Contributed by Mike Dryden, Wasilla City Councilmember
Fall is in the air - snow is moving down the mountains, your moose is in your freezer or still in your dreams (wait until next year) and the City/Borough election is history. Yours truly as well as Mayor Bert Cottle, Councilmember Glenda Ledford and Deputy Mayor Stu Graham would like to thank the voters for your support. We will endeavor to earn your confidence and continuing support in the coming term.
The temporary sales tax increase was approved by the City of Wasilla voters, so the planning for our new Wasilla Police Complex can continue at a more rapid pace. We all can look forward to the completion in 2020, when the new site decreases police response time in Wasilla. The new borough-wide dispatch system operated by the Wasilla Police Department has already decreased wait time for citizens calling 911, and the new modern more centrally located police department will vastly improve police service to the community.
The mayor and the city council believes forward-funding for a major capital project like the police complex is ethical, responsible fiscal management of taxpayers dollars. Some have voiced their opinion in opposition to the City’s pay-as-you-go method. Instead of the forward-funding of a capital project, they supported raising funds by issuing long-term bonds. Why would a governing body ever put children in elementary schools today in debt, when a short-term option like forward-funding is available? The political landscape is strewn with failed cities who put everything from paint to police cars on their credit card. The once great city of Chicago can’t pay it’s debts and has raised taxes so high, the residents that were left to pay the tab have moved. Almost every week, a city or county in California become insolvent.
When the ribbon is cut at the new Wasilla Police Complex, it will be debt free.
Some of the highlights on the council’s agenda this month, which may be found at the City of Wasilla website, are the numerous youth and not-so-young activities at the wonderful city library. More details are online and at the library’s reception area. The staff at the library have something going on for the kids every week, so visit the city’s newest attraction.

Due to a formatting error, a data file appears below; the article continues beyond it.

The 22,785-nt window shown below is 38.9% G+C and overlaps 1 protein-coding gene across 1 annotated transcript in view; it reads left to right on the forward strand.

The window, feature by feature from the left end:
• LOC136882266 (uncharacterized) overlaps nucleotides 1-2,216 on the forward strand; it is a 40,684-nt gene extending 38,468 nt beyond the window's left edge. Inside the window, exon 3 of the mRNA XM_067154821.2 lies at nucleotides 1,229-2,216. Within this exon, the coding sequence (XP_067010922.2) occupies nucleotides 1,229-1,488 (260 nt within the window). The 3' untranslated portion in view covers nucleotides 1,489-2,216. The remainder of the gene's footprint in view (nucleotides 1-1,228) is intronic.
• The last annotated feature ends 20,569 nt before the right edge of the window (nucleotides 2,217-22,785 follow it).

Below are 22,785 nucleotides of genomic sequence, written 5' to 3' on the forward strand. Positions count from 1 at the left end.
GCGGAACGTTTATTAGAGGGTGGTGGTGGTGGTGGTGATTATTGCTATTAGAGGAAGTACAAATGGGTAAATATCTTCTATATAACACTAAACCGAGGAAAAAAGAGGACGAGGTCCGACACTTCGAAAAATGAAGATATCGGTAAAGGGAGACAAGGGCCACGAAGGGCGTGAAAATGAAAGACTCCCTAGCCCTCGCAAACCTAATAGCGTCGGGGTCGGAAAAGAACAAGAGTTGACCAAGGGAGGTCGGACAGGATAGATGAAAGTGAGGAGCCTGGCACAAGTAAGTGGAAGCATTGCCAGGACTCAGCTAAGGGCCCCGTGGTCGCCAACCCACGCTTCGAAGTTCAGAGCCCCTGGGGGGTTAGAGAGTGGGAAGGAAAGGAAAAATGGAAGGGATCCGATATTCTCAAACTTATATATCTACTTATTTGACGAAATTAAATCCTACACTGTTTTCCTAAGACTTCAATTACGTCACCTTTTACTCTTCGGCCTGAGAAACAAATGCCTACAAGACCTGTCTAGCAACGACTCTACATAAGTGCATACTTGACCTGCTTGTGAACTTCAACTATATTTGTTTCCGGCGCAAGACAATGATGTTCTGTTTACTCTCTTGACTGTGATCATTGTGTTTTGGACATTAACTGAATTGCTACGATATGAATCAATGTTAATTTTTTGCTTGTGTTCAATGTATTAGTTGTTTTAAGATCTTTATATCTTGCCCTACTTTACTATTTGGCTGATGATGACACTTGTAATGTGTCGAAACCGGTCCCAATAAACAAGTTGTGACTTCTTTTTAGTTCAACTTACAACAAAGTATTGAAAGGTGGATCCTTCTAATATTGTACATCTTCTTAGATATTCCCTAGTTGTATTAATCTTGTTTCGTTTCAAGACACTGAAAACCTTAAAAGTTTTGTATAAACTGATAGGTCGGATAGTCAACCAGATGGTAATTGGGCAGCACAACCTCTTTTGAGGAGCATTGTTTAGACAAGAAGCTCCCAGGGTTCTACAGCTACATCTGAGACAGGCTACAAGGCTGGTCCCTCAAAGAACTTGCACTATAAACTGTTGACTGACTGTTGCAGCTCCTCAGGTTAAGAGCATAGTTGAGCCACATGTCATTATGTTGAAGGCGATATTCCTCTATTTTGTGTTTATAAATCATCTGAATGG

The Curtis Menard Memorial Sports Complex will receive funds from the council to start an Advanced Hockey League Program via intra-departmental transfer. This new program should be of interest to all you hockey fans, so check it out.
The regular council meetings for October have been scheduled for October 9th and the 23rd at 6PM or 1800 hours for you military types. The regular agenda items are reports from all department heads, a spokesperson for the Friends of the Library and a report covering student activities from Katelyn Boswell, a student attending Wasilla High School. The main items on the October 9th agenda are the certification of the election and a special meeting concerning the special session from Rep. Collen Sullivan-Leonard. Several routine housekeeping items will be addressed like intra-departmental funds transfers and proclamations by the mayor.
As always, the public is invited to express their opinion in the public arena. Seasoned visitors have been known to avail themselves of all of the opportunities on the agenda. The number of opportunities to speak for three minutes ranges from three to as many as there are items discussed in the meeting.
As I have stated in the past, your participation in your city council meetings is the grassroots of American democracy as envisioned by the founders. The city council will let you opine without regards to your address. All input is welcome.
Until next month, be safe and well-informed, and God bless America.
Author’s Note: The above column represents, unless otherwise noted, the opinions of Mike Dryden and not necessarily the City of Wasilla or any other organization with which he is associated.
Editor’s Note: This article has been published after the October 9th meeting. However, the minutes are presently available at www.cityofwasilla.com.